Lois Reynolds Mead

Art and a pink monkeyflower in a native plant garden…

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No rest for the weary in Seattle…

Bright and early (well not so bright, afterall it was Seattle) Terry’s brother, Pat, picked us up for our day of sightseeing in Seattle.

A swing through the University of Washington and then down to the Olympic Sculpture Park.

I will only give you a teaser here and dedicate an entire post later to the sculptures. This is Eagle by Alexander Calder. A perfect setting for this soaring piece.

Pat and Terry waited for me to take pictures most of the day They were very patient!

Our next stop was the Pioneer Square section of Seattle where we walked around the historic buildings and found the tasting room for Dry Soda. This is my favorite new drink, but I haven’t found it in California yet. It has flavors like lemongrass, rhubarb, blood orange, cucumber and vanilla bean. Less sweet soda and delicious. They have a tasting room in Seattle, just like in a winery.

At street level is the original second floor of the building because Seattle was rebuilt at a higher level after a fire in 1889 destroyed blocks of the city. Wooden buildings were rebuilt in brick. This created an “underground” portion to the buildings.

Some of the trees and light posts in Pioneer Park had knitted coverings. It made me giggle and think of my “knitting friends” back home.

Really? Still?

And over to:

Pike’s Place Market! The pictures say it all…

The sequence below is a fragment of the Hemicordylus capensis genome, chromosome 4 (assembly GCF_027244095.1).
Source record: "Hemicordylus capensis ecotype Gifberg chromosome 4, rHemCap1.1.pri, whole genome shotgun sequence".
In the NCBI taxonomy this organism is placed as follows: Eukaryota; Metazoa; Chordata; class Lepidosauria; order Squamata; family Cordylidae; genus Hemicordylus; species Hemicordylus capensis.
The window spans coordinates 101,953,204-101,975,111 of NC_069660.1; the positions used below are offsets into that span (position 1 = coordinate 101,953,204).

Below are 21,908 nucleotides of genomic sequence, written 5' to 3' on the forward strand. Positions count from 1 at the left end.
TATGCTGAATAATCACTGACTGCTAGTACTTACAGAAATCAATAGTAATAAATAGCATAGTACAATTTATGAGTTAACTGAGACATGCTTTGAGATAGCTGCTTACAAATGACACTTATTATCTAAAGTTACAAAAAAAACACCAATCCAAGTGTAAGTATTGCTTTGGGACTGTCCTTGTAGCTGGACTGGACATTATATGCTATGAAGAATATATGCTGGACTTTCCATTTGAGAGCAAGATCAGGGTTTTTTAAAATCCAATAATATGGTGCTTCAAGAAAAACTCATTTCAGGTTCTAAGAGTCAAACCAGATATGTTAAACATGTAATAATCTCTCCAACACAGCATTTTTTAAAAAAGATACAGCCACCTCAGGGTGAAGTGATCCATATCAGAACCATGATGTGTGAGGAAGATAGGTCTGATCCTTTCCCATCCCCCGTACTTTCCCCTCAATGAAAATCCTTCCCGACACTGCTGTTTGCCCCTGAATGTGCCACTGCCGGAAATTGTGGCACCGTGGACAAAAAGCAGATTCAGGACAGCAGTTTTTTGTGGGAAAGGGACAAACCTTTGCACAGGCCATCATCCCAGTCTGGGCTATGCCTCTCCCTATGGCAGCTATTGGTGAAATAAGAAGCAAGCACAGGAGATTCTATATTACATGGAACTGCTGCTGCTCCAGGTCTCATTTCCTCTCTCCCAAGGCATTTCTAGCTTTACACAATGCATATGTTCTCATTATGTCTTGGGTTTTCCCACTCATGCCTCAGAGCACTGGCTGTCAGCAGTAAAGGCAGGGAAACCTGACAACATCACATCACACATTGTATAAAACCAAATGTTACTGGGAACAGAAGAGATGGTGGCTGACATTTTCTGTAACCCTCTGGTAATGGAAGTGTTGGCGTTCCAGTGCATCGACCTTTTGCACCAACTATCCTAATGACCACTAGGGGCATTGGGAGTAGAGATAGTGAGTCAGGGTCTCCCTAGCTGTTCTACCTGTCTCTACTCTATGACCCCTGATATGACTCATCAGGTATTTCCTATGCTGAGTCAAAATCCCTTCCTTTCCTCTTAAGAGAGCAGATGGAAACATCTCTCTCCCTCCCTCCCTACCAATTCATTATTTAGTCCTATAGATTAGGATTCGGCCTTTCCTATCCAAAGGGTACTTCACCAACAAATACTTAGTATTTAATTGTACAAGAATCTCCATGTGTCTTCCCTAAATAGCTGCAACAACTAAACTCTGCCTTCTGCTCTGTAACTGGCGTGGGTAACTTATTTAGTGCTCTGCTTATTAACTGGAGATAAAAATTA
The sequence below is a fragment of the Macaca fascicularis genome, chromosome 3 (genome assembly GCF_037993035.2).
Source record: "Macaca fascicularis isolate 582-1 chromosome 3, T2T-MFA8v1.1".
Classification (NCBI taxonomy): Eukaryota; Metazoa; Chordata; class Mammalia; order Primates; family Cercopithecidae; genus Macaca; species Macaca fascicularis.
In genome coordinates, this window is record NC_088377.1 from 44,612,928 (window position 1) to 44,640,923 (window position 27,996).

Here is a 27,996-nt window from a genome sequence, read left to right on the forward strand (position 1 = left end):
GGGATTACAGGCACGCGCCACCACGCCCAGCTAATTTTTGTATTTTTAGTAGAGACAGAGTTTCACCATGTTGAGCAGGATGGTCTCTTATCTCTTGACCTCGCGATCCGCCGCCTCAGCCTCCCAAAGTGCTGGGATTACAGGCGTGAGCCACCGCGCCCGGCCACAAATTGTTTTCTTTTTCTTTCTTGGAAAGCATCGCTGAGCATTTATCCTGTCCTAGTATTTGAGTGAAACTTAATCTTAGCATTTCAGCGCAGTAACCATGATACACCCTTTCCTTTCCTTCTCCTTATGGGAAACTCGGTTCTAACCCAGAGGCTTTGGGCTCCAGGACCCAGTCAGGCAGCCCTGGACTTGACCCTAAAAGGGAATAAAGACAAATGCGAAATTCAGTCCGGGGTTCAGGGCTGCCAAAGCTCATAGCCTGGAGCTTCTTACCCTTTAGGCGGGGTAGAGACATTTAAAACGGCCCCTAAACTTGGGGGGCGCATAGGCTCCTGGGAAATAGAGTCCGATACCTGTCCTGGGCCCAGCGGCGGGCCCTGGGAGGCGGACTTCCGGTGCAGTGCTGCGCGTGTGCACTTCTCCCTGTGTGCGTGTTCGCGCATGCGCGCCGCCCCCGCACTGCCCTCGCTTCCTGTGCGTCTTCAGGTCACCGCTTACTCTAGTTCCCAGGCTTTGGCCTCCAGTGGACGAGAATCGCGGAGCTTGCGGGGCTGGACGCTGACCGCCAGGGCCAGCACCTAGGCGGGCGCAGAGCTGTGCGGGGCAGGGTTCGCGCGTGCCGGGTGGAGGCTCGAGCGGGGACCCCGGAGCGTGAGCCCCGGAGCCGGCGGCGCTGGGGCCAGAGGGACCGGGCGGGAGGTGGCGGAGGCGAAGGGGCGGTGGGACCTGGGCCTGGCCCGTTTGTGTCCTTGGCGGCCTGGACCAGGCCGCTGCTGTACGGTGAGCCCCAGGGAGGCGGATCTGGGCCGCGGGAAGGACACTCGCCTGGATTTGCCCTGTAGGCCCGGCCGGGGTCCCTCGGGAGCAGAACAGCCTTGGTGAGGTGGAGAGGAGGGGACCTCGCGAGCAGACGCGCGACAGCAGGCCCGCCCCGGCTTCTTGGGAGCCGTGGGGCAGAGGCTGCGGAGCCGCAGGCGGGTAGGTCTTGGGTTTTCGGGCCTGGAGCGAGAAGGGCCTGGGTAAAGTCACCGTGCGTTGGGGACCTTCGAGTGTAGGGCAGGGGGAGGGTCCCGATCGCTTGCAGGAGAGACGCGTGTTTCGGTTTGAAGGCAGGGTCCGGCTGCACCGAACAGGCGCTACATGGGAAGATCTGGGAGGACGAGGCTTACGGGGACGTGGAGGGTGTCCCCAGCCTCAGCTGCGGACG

This was a very crowded place and I thought if I stopped for pictures of the flowers I would get trampled, so I waited until lunch at Campagne Cafe where it was a little quieter.

Then off to the Washington Park Arboretum (while driving there Pat pointed out this building which is the new library in Seattle.) The building is made of glass and steel and when I make it back to Seattle I will be sure that I see what it is like to look from the inside out instead of only from the backseat of a car through the lens of my iPhone. The iPhone proved again how quickly it can respond to important sights.

The garden has this type of planter (iron with terra cotta). Great design, wish I had some, although the design is a tad formal and massive for my garden. But, a great design idea. Around now we were beginning to realize that for everything we did that day we could have used an entire day’s worth of time to explore. We walked through only a portion of the garden and left wanting more. The plants weren’t labeled so some of the identifications are guesses.

This golden maple was magnificent:

and a honeysuckle

and another lovely flower with freckles and back-light.

Tree trunks in amazing shapes

Then a rollicking evening with Lisa, Pat, Ben, and Jeff at the Italian restaurant Il Terrazzo Carmine. Fantastico!

We will be back! Thanks for the memories! (and pictures)

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First to the local Farmer’s Market where there was a new vendor with a really good eye for display.  I, of course, had to compliment him, plug the value of art education to every career, and take a picture!